HARVEY HUMCHITT JR. PHOTO A screenshot from the YouTube video of a wolf encounter Harvey Humchitt Jr. filmed in 2013.

B.C. Lighthouse keeper experiences near wolf attack

He now has some important advice to give about his encounter

Cape Scott Provincial Park, on the northern tip of Vancouver Island, is known for its sandy beaches and old-growth rainforest, but it’s also a place where it’s not uncommon to spot a wolf.

Harvey Humchitt Jr. was born and raised on the coast in Bella Bella and has been working as the Cape Scott Lighthouse Keeper for 18 years, and also has been with the Coast Guard for over 25. Throughout his extensive career working on the coast in remote locations, this first week of December was the only time in his life that Humchitt Jr. has ever been chased by a wolf.

“I’d just left the radio room and I was on my way to check my fuel – along the way I heard a rustling in the brush and I turned my flashlight toward the sound and out lunges this really young wolf,” said Humchitt Jr., in an interview with the Gazette.

He immediately saw that the gate was open and ran back towards the house, when the wolf gave chase.

“It caught up to me when I got to the gate – it was close enough to take a bite and it did, three snaps,” said Humchitt Jr, adding, “In all my years I’ve never ever heard of a wolf giving chase to a person before.”

After making it inside the house just in time, the reality of the situation hit him. “I think every single one of my senses were 100 per cent in operation and my adrenaline was really high. I could feel my heart just racing,” said Humchitt Jr., adding, “When I got in the house the fear hit me, and I realized how close I was to getting bitten by a wolf.”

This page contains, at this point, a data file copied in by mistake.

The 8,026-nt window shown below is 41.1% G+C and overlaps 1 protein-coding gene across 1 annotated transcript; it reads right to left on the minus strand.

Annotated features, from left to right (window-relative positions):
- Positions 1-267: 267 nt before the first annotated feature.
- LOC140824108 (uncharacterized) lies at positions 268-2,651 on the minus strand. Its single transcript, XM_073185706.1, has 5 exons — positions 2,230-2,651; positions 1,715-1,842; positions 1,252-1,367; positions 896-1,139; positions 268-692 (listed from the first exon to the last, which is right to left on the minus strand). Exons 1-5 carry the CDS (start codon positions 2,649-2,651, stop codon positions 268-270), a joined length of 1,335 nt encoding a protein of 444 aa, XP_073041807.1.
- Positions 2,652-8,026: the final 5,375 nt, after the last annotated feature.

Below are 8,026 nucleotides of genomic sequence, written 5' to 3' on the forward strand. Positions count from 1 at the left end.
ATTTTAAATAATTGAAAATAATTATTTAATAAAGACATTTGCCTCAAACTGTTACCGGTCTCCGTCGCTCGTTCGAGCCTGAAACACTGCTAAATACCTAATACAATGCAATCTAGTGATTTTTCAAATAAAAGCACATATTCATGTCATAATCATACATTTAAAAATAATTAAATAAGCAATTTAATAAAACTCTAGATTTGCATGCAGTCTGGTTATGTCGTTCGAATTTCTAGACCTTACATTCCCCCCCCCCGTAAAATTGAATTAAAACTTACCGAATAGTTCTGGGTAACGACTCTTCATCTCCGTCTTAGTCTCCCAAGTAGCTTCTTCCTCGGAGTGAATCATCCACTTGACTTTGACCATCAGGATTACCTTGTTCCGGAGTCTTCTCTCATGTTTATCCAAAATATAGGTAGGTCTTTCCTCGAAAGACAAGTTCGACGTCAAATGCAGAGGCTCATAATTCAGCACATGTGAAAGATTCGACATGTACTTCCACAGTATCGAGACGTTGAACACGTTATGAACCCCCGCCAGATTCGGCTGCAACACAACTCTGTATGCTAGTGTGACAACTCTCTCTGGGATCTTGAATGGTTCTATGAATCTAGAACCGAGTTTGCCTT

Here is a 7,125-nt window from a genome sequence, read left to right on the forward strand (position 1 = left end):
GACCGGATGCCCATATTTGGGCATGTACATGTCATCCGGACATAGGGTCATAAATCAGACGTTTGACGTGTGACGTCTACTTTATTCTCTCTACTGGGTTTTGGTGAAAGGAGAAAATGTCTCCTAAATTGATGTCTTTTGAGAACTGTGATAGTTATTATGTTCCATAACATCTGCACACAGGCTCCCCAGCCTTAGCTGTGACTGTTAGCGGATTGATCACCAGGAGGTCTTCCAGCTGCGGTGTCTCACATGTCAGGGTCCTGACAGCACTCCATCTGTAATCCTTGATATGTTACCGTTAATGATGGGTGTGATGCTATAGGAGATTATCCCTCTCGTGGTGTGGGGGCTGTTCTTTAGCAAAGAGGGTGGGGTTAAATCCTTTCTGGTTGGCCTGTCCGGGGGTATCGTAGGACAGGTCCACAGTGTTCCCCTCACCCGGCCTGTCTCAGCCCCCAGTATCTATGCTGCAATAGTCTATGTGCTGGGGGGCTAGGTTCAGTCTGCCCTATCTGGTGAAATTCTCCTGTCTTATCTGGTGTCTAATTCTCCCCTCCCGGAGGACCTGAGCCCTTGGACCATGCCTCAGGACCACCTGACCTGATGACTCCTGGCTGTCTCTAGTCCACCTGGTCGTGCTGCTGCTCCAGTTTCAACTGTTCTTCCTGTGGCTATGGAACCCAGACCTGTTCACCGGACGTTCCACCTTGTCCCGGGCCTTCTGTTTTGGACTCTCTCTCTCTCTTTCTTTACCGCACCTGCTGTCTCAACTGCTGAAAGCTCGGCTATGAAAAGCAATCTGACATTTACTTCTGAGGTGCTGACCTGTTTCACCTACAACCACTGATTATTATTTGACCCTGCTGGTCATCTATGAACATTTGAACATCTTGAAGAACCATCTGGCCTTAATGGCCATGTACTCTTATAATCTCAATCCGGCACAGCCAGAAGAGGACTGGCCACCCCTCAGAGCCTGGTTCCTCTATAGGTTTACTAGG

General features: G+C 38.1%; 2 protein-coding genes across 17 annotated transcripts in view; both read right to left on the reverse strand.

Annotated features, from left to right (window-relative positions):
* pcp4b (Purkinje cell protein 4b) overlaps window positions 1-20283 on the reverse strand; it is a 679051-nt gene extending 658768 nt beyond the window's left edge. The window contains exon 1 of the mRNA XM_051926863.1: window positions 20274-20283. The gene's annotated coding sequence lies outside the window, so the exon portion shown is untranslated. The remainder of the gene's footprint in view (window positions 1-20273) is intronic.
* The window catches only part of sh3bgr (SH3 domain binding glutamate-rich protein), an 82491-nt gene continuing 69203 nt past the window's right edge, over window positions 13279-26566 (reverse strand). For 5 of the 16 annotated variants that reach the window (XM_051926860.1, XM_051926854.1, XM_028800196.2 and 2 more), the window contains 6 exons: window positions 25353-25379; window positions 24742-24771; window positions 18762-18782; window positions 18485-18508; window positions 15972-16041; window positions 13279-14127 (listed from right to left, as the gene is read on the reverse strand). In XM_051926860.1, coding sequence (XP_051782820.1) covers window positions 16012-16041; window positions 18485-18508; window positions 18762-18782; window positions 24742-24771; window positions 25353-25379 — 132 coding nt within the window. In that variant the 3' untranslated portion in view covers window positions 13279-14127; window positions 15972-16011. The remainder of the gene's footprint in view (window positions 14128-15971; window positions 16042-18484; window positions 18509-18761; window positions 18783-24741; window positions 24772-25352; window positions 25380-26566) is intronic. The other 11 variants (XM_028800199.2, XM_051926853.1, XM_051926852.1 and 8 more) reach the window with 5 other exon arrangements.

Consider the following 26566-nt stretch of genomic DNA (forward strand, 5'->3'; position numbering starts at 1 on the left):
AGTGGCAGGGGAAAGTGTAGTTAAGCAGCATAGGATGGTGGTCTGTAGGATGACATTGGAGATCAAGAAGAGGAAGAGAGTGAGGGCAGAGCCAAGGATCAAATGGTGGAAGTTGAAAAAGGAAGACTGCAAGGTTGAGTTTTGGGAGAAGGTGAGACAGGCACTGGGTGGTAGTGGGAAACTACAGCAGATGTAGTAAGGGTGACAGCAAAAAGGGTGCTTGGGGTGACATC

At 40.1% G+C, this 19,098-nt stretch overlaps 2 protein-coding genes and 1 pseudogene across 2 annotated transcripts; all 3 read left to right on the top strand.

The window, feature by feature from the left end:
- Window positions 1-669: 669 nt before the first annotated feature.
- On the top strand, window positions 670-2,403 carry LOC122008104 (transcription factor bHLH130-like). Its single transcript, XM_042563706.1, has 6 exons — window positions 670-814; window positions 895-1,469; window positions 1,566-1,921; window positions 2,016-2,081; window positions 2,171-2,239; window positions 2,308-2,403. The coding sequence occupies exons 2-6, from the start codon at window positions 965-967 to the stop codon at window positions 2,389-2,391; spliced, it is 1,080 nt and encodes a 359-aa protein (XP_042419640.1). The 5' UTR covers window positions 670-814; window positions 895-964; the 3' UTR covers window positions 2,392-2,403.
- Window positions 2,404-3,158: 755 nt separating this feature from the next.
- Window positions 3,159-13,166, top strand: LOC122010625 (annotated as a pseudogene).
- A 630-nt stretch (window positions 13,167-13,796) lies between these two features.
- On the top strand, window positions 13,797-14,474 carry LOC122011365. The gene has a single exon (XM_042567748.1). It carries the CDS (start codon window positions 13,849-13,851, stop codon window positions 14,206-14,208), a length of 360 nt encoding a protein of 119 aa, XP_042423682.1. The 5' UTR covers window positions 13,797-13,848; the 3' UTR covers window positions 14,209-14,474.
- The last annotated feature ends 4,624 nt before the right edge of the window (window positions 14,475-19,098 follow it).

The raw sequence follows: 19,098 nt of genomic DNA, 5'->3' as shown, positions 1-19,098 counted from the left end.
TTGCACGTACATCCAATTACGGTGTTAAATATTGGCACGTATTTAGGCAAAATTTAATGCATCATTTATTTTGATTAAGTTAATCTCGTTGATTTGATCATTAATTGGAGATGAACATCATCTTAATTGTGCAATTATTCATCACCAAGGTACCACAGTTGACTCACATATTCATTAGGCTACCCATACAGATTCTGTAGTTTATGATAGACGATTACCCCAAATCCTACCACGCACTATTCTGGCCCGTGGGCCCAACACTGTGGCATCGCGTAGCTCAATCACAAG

Humchitt Jr. has seen many wolves before at the light station, but mostly they are just passing through and he’s spotted them from a safe distance. He even filmed a clip of a wolf visit a few years ago and put it up on his YouTube channel.

However, after the encounter, he did some research and checked in with some wolf specialists and learned he was actually at fault for the near attack.

“My action of running caused the wolf to give chase, because wolves are called course hunters meaning they kill their prey on the run, so if I stopped running and faced the wolf and started walking backward I wouldn’t have been chased by the wolf any longer,” he explained.

Humchitt Jr. said since the experience he has learned that the proper thing to do if you come face to face with a wolf is stand your ground and make yourself really big.

If you have a jacket, unzip it and flip it up over your head to make yourself look bigger than normal and then back away slowly.

As a last resort, the best thing to do is curl into a ball and protect all of your vital organs and hope the wolf backs off.

“It was one of the things that made me think that when they say these creatures out in the wild are unpredictable they really mean it – they’re unpredictable,” he said.

Humchitt Jr. added he hopes that his experience will help educate people, rather than deter them from visiting Cape Scott. He stated he wants “everybody to enjoy their experience at Cape Scott, it is such a beautiful park – there has never been an attack on a human reported at Cape Scott and we are lucky that way.”

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